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The last of the Colonials

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It is obvious to most people now that the COVID lockdown must be lifted in India. The most vulnerable are fed up with the lockdown and the loss of dignity and fundamental needs required for sustaining life. Once this crisis is over (or at least internalized), a conversation must begin around the efforts of the government; which initiatives worked well, which were middling and which failed entirely.

When the lockdown is analysed in retrospect, the part of the policy which will be most criticized (and rightly so) will be implementation and execution. India’s lockdown has been a success in preventing the worst: a situation similar to Italy, Spain or the US. The citizenry has surprised even itself, giving lie to its own defeatist self-image of a nation where it is impossible to achieve compliance in anything. However, the bureaucracy has left much to be desired.

India’s lockdown is among the most stringent in the world

Confused messaging: From the buses for migrants to the railway charge fiasco or forgetting to clarify that essentials would remain available when lockdown was declared, led to people thronging in crowded areas. MHA circulars, so verbose that one needs a private Shashi Tharoor to interpret them, have left people scratching heads and require revisions and re-revisions which muddle the process up.

Simple purchase of test kits and PPEs got deferred with allegations of favouritism, blocking via red tape, tender processes and ultimately, finger pointing among departments when plans fail to materialize in a crisis.

Random closure of borders, police brutality, harassment of e-commerce delivery personnel and essential workers shows wanton exercise of power to carry out orders with no SOP and as per the wish of the local administration.

At the same time, a new fiscal stimulus (or even a plan there-of) is anywhere in sight, large companies are getting subsidized to solve a problem of flagging demand at the consumer’s expense, perplexing those with an even basic knowledge of economics. The babus huddle together, while 1.3 bn obedient school-children wait patiently at home to know their fate.

Confusion over lockdown orders has led to Police implementing rules as they see best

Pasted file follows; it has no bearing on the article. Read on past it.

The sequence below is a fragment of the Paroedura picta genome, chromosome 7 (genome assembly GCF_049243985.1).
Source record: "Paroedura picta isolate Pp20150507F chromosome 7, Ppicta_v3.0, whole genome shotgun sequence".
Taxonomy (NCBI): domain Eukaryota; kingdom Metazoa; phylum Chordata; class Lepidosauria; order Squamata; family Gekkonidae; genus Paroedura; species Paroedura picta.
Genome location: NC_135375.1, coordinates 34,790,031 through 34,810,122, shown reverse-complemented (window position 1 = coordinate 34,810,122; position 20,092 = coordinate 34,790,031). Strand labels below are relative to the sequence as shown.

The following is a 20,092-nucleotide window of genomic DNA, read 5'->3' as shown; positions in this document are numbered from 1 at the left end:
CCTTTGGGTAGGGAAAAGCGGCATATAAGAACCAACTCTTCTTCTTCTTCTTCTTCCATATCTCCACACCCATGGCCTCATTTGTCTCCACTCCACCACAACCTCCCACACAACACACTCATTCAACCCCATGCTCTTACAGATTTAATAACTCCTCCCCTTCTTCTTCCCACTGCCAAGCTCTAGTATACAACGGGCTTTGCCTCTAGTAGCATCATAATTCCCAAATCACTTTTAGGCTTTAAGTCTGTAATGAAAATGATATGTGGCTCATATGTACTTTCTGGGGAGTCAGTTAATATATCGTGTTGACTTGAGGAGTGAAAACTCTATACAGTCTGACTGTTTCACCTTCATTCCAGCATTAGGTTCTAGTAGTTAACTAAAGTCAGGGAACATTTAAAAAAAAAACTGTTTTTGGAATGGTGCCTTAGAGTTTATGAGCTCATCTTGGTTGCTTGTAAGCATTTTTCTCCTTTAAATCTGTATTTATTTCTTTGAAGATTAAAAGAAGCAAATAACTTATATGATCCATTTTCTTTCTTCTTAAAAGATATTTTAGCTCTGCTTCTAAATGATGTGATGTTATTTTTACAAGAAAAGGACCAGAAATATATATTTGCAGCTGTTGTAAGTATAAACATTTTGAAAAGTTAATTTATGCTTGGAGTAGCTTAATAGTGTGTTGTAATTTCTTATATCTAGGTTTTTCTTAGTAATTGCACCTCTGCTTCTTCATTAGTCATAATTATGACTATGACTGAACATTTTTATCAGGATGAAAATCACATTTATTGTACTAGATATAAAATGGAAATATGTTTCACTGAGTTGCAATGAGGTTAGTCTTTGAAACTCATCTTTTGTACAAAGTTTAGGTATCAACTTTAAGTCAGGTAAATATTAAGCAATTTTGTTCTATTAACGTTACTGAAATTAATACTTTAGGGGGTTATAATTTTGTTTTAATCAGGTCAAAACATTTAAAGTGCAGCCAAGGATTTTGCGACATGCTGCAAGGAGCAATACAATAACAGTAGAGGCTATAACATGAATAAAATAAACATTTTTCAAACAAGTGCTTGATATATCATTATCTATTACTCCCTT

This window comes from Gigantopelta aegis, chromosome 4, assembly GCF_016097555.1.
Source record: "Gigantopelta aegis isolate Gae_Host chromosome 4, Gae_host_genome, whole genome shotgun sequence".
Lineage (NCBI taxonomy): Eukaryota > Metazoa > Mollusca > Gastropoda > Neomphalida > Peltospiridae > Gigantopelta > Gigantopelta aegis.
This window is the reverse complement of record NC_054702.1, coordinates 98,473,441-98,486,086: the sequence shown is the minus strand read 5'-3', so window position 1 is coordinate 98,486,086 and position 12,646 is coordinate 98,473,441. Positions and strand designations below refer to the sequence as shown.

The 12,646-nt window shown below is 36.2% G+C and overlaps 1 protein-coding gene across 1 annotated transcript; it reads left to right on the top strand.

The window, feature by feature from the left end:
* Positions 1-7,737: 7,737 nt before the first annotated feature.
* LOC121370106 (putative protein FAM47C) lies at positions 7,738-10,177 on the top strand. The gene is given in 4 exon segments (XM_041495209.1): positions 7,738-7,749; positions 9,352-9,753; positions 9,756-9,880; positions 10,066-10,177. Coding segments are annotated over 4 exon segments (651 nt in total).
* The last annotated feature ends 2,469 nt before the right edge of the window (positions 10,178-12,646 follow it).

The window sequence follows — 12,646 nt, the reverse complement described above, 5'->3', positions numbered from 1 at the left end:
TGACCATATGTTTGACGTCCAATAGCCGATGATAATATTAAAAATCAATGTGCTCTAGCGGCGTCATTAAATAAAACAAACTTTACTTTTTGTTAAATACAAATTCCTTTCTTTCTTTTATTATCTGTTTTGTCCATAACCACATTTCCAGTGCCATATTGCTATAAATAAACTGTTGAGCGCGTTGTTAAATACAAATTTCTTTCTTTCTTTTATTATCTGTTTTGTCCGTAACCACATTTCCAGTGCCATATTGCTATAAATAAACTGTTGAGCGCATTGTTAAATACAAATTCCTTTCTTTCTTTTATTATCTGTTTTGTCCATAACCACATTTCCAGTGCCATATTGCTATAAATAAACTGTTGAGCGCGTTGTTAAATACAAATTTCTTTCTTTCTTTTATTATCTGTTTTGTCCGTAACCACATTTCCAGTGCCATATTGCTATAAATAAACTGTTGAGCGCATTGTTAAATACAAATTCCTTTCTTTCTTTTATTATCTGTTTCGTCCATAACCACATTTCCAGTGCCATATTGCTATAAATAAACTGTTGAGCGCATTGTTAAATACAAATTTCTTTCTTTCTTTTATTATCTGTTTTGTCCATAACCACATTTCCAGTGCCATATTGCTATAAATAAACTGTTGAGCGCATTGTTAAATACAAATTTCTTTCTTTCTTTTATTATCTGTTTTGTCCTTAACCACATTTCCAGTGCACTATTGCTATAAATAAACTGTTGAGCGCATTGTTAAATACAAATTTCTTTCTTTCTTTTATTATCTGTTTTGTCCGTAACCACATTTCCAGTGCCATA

Some of India’s most respected institutions seem to exist in a bubble that insulates them from the common citizenry like an exclusive club. Typical examples in this regard include the military and the bureaucracy. The recruitment begins from every section of society and every social situation well-represented, but immediately afterwards, the society retreats into a shell, separated by power from those it actually seeks to serve. The rush to claw their way into the South Block and the true “powerful” elite entails being closer to the legislative and not the citizenry. This means that real ground work is left for those considered “fringe” or to state civil servants, which creates a huge disconnect from the citizenry and is a detriment to federalism. This is perfectly demonstrated by demarcation of “zones” that see violent push back from states and blanket bans on commercial activities with no heed to circumstances in different states.

This existence on two levels of advisors and implementer means that any legislation will never really be implemented efficiently and effectively, leaving much to interpretation and innovative methods to “integrate the people” into the legislation, not framing legislation as suits the myriad of people’s situations.

A lot of this malaise is dictated by a continued leftist-colonial nostalgia which never managed to seep out of the shell this society has drawn itself into. Adored by a generation that was (and is) a slave to License Raj for their daily life, the idea that “the person who signs the file must be the most intelligent in the room” has shown little signs of dissipating. The culture of “administration by filing” and hierarchical bureaucracy does not create an agile machinery which will respond befittingly to a crisis. In a country like India, to think that one body is the ultimate repository of all knowledge and the only one capable of coherent administrative thought is a dangerously arrogant idea.

Systemic change in a body like the civil society will not appear overnight. Freer exchange of ideas and fresh infusion of a different Point of View must be allowed to percolate into this society. The walls must be lowered in the short-term, if demolition is not feasible. The further retreat of the civil society into a huddle as the crisis has taken shape must be discouraged.

Most foreign nations have become much more receptive to ideas of independent think-tanks and institutes being given an equal seat at the table. As innovative technological and management solutions are the need of the hour to deal with unprecedented crises, students and professors from different management and technical institutes must be encouraged to pitch their solutions. Promising ideas should be rewarded with implementation: they must not be discouraged by the roundabouts and red-tapes in government offices. At the very least, help must be provided by being transparent and open with data and information.

More importantly, management principles and techniques pertaining to crisis and change management now commonplace in management colleges and public policy departments must be diffused into the traditionalist system: not just for the advisory bodies, but for the implementer too

As the lockdown opens, newer and hitherto-unknown challenges lie ahead of India. The mistakes of the lockdown imposition must not be repeated. This is a golden chance to turn crisis into opportunity; to show that in a democracy, people can be willing contributors to decision making and not just a liability to be herded into isolation.

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